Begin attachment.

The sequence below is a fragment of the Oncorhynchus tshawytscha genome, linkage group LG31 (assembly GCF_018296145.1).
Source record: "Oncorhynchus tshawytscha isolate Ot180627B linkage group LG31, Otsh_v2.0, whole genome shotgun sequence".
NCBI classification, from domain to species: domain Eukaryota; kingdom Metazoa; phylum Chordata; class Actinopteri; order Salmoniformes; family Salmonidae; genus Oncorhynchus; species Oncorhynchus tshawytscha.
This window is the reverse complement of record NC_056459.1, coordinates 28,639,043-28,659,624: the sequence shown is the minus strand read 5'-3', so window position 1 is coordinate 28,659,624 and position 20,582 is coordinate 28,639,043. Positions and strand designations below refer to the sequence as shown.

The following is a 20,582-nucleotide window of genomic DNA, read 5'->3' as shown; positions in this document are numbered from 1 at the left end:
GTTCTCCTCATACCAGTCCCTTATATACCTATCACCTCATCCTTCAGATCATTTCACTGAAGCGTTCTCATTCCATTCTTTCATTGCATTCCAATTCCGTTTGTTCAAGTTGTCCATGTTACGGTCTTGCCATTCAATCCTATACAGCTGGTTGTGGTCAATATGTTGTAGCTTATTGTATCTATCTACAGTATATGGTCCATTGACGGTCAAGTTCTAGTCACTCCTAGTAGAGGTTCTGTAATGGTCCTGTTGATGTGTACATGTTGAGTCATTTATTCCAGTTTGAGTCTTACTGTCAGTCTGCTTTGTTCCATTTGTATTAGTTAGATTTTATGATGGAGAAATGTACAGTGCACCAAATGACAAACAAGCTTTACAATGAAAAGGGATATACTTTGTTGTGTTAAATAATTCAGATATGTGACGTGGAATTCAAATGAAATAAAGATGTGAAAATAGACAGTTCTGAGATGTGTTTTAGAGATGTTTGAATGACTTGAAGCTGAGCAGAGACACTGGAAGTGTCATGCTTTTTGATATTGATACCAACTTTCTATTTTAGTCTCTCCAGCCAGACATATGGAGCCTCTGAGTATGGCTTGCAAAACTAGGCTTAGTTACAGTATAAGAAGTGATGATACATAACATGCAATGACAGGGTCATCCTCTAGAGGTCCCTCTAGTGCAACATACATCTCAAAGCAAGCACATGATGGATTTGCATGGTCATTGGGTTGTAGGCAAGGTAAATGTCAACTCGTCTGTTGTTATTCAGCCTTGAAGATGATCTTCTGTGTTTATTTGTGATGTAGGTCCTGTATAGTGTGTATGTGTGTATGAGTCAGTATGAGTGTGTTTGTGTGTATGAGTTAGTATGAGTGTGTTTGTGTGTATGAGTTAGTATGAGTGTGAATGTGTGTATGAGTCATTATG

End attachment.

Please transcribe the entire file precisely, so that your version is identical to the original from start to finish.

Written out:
The sequence below is a fragment of the Oncorhynchus tshawytscha genome, linkage group LG31 (assembly GCF_018296145.1).
Source record: "Oncorhynchus tshawytscha isolate Ot180627B linkage group LG31, Otsh_v2.0, whole genome shotgun sequence".
NCBI classification, from domain to species: domain Eukaryota; kingdom Metazoa; phylum Chordata; class Actinopteri; order Salmoniformes; family Salmonidae; genus Oncorhynchus; species Oncorhynchus tshawytscha.
This window is the reverse complement of record NC_056459.1, coordinates 28,639,043-28,659,624: the sequence shown is the minus strand read 5'-3', so window position 1 is coordinate 28,659,624 and position 20,582 is coordinate 28,639,043. Positions and strand designations below refer to the sequence as shown.

The following is a 20,582-nucleotide window of genomic DNA, read 5'->3' as shown; positions in this document are numbered from 1 at the left end:
GTTCTCCTCATACCAGTCCCTTATATACCTATCACCTCATCCTTCAGATCATTTCACTGAAGCGTTCTCATTCCATTCTTTCATTGCATTCCAATTCCGTTTGTTCAAGTTGTCCATGTTACGGTCTTGCCATTCAATCCTATACAGCTGGTTGTGGTCAATATGTTGTAGCTTATTGTATCTATCTACAGTATATGGTCCATTGACGGTCAAGTTCTAGTCACTCCTAGTAGAGGTTCTGTAATGGTCCTGTTGATGTGTACATGTTGAGTCATTTATTCCAGTTTGAGTCTTACTGTCAGTCTGCTTTGTTCCATTTGTATTAGTTAGATTTTATGATGGAGAAATGTACAGTGCACCAAATGACAAACAAGCTTTACAATGAAAAGGGATATACTTTGTTGTGTTAAATAATTCAGATATGTGACGTGGAATTCAAATGAAATAAAGATGTGAAAATAGACAGTTCTGAGATGTGTTTTAGAGATGTTTGAATGACTTGAAGCTGAGCAGAGACACTGGAAGTGTCATGCTTTTTGATATTGATACCAACTTTCTATTTTAGTCTCTCCAGCCAGACATATGGAGCCTCTGAGTATGGCTTGCAAAACTAGGCTTAGTTACAGTATAAGAAGTGATGATACATAACATGCAATGACAGGGTCATCCTCTAGAGGTCCCTCTAGTGCAACATACATCTCAAAGCAAGCACATGATGGATTTGCATGGTCATTGGGTTGTAGGCAAGGTAAATGTCAACTCGTCTGTTGTTATTCAGCCTTGAAGATGATCTTCTGTGTTTATTTGTGATGTAGGTCCTGTATAGTGTGTATGTGTGTATGAGTCAGTATGAGTGTGTTTGTGTGTATGAGTTAGTATGAGTGTGTTTGTGTGTATGAGTTAGTATGAGTGTGAATGTGTGTATGAGTCATTATG